Mount Kenya at higher level
Mount Kenya: after Kilimanjaro, the second highest mountain in Africa! Whether you’re a climber at heart, hauling yourself to the top, or prefer to wander pole pole around the base of the mountain: Mount Kenya offers the most beautiful and diverse landscapes, and you’ll be almost overrun by wildlife. The highest peaks are Batian (5199m), Nelion (5188m), and Point Lenana (4985m), with Batian and Nelion only accessible to highly experienced climbers. Point Lenana is the summit reached by most climbers. It’s a three to five-day climb through forests, golden grasslands, into an increasingly Bob Ross-like environment. As you ascend, the rocks become higher, and the vegetation becomes scarcer. There are several glaciers on the mountain, with Lewis Glacier being the largest and most famous. This glacier is clearly visible from Point Lenana.
At the foot of Mount Kenya...
At lower levels around Mount Kenya, there is also more than enough to do! Besides hiking, jeep safaris or boat safaris, you can also explore the area on horseback here! The Ragati River is one of the best spots in Kenya for fishing. The ideal habitat for rainbow trout! From this area, you can continue towards the North where there are several National Parks, rich in wildlife. Safari Njema!
Africa Inside Out: Fairytale Mount Kenya
For the Africa Inside Out project, we travelled to northern Kenya to see the different types of conservancies and develop new sustainable experiences. This included Mount Kenya: the third-highest mountain in all of Africa and an absolute must-see when in Kenya. From mysterious forests to fertile moorlands, bamboo zones and all kinds of wildlife. We went on horse patrol here, searching for poachers!
Mount Kenya fun facts
Mount Kenya may not be the roof of Africa, but it is definitely the roof of Kenya. At 5199 metres high, it is the second highest mountain (stratovolcano) in Africa after Kilimanjaro. Its highest peaks are Batian (5199m), Nelion (5188m) and Point Lenana (4985m), of which Batian and Nelion can only be reached by very experienced mountaineers. Point Lenana is the ‘summit’ reached by most hikers.
There are several glaciers on Mt Kenya, which are unfortunately slowly disappearing due to global warming. Lewis Glacier is the largest and best known and is clearly visible from Point Lenana. The temperature and weather on Mt Kenya varies enormously depending on the altitude and time of day. At the foot of the mountain at about 3,000 metres, the temperature fluctuates between 10 degrees at night and 20 degrees during the day; at the summit, it is drastically colder between -10 and +8 degrees Celsius! The days generally start bright and sunny, then later in the day clouds form and there is a greater chance of precipitation. Mt Kenya has two wet seasons (March to June and October to December) during which most precipitation (as snow) falls. Therefore, the best months for hiking are the dry seasons (i.e. the remaining months).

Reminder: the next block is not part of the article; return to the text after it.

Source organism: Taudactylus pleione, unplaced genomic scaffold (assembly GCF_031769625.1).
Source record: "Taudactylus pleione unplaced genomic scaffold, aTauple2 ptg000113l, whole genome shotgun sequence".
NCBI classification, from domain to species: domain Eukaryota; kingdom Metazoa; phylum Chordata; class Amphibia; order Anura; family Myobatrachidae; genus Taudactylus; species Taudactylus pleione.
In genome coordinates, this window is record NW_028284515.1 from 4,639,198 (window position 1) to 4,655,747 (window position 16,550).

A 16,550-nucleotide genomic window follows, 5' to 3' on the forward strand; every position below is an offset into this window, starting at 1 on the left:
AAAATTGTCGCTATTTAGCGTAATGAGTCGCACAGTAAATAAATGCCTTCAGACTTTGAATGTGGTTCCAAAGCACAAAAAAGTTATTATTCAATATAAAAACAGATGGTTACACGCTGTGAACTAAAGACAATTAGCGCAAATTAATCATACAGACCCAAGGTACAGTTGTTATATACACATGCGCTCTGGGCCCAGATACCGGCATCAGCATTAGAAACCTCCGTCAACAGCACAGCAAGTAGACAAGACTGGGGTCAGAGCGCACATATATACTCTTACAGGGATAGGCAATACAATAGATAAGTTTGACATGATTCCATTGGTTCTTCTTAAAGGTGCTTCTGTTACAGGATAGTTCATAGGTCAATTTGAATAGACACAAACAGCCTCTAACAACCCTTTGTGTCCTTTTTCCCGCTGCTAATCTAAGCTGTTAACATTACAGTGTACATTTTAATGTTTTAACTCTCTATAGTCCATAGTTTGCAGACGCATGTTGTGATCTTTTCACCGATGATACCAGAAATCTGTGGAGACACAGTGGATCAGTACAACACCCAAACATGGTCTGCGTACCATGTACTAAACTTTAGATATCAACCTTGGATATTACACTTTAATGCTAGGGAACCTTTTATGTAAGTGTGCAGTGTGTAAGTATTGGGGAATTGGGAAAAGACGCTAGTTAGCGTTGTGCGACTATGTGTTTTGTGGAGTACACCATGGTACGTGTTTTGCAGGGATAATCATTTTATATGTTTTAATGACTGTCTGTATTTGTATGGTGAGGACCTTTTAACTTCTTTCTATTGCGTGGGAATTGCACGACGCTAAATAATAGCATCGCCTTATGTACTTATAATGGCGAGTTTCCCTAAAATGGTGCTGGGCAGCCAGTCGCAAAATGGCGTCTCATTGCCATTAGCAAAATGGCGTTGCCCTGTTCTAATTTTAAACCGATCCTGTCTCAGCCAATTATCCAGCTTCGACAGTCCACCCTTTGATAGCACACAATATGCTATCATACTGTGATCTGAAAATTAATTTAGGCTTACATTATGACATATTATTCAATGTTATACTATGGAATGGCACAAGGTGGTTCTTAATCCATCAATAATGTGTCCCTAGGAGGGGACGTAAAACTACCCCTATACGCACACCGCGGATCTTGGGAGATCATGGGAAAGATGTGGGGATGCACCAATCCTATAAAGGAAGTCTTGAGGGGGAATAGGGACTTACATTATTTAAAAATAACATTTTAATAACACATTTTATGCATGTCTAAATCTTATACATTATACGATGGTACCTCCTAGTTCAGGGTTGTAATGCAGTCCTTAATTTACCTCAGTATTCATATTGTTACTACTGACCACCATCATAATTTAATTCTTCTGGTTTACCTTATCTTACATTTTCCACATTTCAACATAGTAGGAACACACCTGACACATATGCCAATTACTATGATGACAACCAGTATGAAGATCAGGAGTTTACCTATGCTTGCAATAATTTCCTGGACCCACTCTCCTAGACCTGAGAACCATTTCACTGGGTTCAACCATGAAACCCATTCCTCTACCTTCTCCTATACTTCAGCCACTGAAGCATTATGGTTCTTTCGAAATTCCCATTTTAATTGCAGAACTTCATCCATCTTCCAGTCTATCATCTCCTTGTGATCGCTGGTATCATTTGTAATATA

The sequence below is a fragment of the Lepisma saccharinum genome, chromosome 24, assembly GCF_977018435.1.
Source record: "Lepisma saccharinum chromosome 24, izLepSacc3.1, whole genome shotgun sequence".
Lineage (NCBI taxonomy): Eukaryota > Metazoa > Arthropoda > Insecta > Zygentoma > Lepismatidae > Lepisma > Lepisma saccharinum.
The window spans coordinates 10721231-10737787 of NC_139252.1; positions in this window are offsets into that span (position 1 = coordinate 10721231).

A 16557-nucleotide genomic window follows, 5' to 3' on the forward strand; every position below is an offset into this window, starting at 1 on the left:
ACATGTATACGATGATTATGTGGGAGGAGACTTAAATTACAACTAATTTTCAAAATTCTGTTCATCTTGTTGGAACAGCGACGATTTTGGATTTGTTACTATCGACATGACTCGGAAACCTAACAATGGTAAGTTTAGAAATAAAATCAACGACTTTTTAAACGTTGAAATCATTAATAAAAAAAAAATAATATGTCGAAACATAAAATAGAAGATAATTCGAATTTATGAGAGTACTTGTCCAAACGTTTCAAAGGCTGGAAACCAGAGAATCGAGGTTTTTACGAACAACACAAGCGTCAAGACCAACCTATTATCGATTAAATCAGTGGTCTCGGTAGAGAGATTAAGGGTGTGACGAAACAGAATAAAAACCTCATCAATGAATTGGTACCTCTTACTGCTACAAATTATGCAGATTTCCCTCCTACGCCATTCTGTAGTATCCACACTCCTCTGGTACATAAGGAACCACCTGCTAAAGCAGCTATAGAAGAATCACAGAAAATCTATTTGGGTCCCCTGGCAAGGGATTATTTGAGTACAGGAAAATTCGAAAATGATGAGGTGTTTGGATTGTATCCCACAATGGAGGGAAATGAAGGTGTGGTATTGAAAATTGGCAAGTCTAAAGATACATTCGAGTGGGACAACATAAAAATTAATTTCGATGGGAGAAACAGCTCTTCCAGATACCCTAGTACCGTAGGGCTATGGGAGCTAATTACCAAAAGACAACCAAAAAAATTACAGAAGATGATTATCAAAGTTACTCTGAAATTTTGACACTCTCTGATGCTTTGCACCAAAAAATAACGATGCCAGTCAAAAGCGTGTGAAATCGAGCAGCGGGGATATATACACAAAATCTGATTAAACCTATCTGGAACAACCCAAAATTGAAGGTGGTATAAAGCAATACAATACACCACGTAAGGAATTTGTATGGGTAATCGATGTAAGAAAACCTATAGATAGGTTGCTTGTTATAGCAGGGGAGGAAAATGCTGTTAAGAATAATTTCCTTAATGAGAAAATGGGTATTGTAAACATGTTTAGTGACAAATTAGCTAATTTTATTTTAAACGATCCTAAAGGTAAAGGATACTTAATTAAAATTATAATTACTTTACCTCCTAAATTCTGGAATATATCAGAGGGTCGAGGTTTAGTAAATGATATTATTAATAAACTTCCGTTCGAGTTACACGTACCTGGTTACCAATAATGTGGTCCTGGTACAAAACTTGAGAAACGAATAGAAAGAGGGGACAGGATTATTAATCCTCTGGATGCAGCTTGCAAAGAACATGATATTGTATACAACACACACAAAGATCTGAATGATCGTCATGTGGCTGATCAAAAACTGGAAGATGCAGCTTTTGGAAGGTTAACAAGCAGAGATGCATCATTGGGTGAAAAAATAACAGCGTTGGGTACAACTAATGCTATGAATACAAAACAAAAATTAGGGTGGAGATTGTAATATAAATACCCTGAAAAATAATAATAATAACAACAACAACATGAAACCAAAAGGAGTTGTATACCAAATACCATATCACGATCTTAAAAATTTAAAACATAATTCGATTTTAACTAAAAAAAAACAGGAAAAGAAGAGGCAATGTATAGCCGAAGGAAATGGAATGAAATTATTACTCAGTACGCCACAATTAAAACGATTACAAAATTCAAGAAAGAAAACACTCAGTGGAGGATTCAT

Whereas Mt Kilimanjaro really does recommend a minimum of 5 days of hiking, you can actually conquer Mt Kenya in just 4 days. So that gives you much more time to take on other cool adventures in Kenya. In addition, Mt. Kenya is considerably cheaper… where for Mt. Kilimanjaro you easily spend around $1,500 to $2,000, Mt. Kenya averages around $500 to $700 for 4 days. And that makes us thrifty Dutchies extra happy. Win-win situation, it seems to me!
Mt. Kenya Travel Story
It is a warm, sunny day when we (my friend Steven and I) are in the car in Nairobi on our way to the mountain village of Chogoria. We were picked up early by our guide Kenneth, who goes through our luggage before departure. Good shoes, check. Plenty of water bottles, check. Warm jacket, gloves and hat, check. The oh-so-loved espresso coffee pot (can’t live without it)… “No, sorry, too heavy”. In a good three hours we drove to our destination at the foot of Mt Kenya, where we were treated to a delicious and hearty Kenyan lunch.